In the last post we covered metaethics, and in this post we’re going to cover normative ethics. Metaethics largely centered around the nature and meaning of ethics and moral content, but normative ethics more specifically seeks to illuminate the most general principles behind our ethics. Normative ethics and applied ethics are likely what laypeople think of when they think of ethics as a practice. For this reason normative ethics is sometimes referred to as “prescriptive ethics.”
Normative ethics illustrated
You’ve likely heard of the term “norm” (as in social norm) before. Norms are related to the concept of normativity, which is itself a concept concerned with how standards, especially behavioral ones, are established. Philosophers engage in normative ethics by taking either a principle, sets of principles or frameworks and use them as the basis for determining the appropriate or ethical behavior in a particular circumstance. To give a concrete example consider a principle like the Golden Rule. By reflecting on its basic premise, to think about how our actions might make others feel and whether or not we’d want to be made to feel that way, we can deduce that things we wouldn’t like. Through reflection of this principle we can determine that we shouldn’t mug others because we wouldn’t like it, and thus the act probably wouldn’t be enjoyable to other people.
In contemporary philosophy, discussions about normative ethics are dominated by a debate between two different schools of thought, consequentialism and deontology. These two approaches broadly categorize a wide range of competing ethical theories found within Western philosophy. Consequentialism holds that measures of right and wrong come from the consequences or outcomes of any given action. This idea is somewhat encompassed by the saying “the ends justify the means.” Deontological ethics, however, tends to ascribe inherent rightness or wrongness to actions. Sometimes deontological ethics are seen as “duty” or “obligation” based ethics as there are certain actions that are seen as never being desirable, regardless of the outcomes they might bring about.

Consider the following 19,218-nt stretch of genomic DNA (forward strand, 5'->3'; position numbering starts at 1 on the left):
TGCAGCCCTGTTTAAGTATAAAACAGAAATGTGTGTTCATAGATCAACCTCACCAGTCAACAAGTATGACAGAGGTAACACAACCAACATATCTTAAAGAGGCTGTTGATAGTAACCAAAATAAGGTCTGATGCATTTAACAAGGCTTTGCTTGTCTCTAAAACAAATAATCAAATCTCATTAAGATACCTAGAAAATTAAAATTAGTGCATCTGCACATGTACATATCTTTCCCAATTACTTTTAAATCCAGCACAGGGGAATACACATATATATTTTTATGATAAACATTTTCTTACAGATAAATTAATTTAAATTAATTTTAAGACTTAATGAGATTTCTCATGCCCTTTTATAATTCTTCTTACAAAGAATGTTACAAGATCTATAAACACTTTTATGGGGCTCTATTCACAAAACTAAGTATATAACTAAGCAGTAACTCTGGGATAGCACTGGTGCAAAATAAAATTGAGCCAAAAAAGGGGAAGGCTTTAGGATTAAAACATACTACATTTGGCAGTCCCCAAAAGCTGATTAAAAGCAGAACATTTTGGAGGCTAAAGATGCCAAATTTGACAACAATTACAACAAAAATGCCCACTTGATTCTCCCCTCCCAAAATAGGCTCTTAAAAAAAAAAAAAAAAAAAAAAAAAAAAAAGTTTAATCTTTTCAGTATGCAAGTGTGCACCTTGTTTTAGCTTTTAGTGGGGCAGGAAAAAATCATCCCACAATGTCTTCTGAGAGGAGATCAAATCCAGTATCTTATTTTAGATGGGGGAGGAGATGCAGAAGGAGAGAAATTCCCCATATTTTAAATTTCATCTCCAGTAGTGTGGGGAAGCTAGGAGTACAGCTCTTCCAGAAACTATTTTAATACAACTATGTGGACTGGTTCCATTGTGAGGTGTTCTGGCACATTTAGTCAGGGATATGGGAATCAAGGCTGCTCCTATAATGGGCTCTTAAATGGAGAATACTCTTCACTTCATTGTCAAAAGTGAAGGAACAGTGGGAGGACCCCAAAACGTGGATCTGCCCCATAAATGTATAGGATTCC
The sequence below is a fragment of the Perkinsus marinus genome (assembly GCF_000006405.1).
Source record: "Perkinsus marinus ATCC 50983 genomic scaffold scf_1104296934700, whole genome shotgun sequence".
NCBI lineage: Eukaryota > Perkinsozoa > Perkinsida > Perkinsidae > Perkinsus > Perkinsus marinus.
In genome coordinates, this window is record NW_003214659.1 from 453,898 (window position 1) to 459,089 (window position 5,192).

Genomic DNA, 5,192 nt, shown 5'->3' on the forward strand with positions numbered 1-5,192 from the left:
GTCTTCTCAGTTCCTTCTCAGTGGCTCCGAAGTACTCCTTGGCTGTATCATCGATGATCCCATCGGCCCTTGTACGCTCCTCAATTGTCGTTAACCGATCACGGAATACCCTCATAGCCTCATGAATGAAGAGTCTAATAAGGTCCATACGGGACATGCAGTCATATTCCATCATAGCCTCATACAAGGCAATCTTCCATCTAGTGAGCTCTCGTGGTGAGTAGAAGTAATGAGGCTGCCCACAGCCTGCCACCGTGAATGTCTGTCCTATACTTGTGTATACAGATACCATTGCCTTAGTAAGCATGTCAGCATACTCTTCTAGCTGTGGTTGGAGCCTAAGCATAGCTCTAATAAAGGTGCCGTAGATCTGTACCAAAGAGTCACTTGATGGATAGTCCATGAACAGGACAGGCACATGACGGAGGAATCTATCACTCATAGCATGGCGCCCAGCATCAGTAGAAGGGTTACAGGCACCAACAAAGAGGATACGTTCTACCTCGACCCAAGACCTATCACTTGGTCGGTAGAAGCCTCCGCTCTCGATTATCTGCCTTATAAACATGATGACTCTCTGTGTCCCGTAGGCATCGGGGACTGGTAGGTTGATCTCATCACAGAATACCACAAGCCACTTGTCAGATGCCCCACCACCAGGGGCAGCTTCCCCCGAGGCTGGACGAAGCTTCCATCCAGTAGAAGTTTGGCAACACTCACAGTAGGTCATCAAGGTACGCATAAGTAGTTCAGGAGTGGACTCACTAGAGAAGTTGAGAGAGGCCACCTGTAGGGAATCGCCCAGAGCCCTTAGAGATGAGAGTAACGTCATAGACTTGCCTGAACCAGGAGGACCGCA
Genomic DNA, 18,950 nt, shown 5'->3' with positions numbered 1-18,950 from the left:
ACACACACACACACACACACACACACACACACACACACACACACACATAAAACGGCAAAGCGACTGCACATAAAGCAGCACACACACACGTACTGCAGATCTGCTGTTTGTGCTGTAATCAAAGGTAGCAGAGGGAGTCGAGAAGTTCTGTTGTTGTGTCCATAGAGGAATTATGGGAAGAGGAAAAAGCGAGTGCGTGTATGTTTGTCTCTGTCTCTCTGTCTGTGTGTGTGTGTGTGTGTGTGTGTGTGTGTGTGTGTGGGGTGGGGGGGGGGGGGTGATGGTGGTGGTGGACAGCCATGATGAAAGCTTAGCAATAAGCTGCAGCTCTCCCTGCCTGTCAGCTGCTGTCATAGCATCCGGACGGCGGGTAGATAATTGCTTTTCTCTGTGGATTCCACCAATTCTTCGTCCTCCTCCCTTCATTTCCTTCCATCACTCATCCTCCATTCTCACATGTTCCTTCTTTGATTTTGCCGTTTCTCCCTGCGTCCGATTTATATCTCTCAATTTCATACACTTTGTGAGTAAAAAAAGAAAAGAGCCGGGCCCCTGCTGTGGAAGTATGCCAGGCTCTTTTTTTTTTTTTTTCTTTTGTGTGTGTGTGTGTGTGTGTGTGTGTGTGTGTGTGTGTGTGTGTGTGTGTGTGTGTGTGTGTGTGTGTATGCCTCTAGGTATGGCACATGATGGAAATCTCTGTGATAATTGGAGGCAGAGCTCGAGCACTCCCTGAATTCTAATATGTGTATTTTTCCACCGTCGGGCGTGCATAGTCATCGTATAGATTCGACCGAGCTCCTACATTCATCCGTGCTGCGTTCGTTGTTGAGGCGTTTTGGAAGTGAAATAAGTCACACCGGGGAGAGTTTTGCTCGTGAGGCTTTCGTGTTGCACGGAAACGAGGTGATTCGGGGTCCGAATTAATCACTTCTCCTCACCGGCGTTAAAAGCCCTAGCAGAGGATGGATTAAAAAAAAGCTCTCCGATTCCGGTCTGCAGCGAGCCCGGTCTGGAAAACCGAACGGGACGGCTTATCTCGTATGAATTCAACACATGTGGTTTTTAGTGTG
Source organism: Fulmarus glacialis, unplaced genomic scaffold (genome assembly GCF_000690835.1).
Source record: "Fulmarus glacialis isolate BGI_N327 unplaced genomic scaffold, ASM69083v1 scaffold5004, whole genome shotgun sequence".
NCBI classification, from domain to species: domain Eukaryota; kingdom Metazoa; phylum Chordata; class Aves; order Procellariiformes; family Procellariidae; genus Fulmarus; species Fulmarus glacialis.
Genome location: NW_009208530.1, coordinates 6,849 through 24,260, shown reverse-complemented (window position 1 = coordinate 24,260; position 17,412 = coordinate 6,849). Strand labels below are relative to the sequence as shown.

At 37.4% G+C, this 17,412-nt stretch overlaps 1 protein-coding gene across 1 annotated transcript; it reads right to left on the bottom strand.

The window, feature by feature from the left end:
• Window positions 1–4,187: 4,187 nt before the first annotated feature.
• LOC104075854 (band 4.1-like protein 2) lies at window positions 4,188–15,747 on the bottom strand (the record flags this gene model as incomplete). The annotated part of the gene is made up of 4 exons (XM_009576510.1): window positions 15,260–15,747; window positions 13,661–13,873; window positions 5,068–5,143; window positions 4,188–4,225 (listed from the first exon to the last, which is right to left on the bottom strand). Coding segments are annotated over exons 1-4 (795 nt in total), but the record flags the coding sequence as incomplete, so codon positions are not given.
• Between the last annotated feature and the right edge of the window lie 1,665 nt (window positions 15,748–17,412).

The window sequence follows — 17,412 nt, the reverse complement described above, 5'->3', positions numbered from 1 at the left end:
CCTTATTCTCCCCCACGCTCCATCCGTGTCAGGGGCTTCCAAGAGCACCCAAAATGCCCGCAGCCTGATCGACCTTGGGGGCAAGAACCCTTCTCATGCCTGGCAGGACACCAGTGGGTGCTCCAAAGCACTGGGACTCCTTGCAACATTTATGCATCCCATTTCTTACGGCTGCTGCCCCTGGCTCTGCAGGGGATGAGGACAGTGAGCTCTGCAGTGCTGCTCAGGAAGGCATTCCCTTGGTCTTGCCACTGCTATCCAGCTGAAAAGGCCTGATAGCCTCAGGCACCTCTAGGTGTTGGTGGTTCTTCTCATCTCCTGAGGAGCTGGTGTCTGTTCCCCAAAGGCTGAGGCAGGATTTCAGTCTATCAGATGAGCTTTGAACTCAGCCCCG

These two competing systems can take various forms. For example, utilitarianism, arguably one of the most pervasive consequentialist ethical systems in Western history, essentially suggests that the ends we want are those where the greatest amount of good happens for the greatest number of people. Various deontological systems can be found in different theistic religions, but perhaps one of the most analyzed deontological systems is the one discussed by 18th century philosopher Immanuel Kant. Kant suggested that through pure reason humans could deduce what was right and what was wrong in any circumstance. Key to Kant’s system was a construct referred to as the “Categorical Imperative,” a universal moral principle that is fundamental to how we should act in a given situation.
For most of us, consequentialism, specifically utilitarianism, probably seems more intuitive because it’s so pervasive in modern Western society. For example, economics and social policy are conducted with regards to utilitarian considerations like social good, personal preferences, and compensation. However, despite the pervasiveness of consequentialism, especially utilitarian ethics, deontological ethics is still relevant as some of our notions of justice might be rooted in seemingly universal notions of right and wrong.
Discussion around topics like organ harvesting and euthanasia can reveal this. In the case of the former, in many countries it’s illegal to sell organs, despite the fact that there very likely are people willing to buy organs legally, which could save lives. For better or for worse, organ markets clearly tread on some sort of taboo which obligates us not to put a price on human life. In the case of the latter, discussions around suicide and how certain type of euthanasia might “devalue” human life are also common. Both reveal that deontological ethics might inform some of our most basic values, like the significance of human life. In future posts we’ll go more into depth on these issues from the perspective of normative ethics.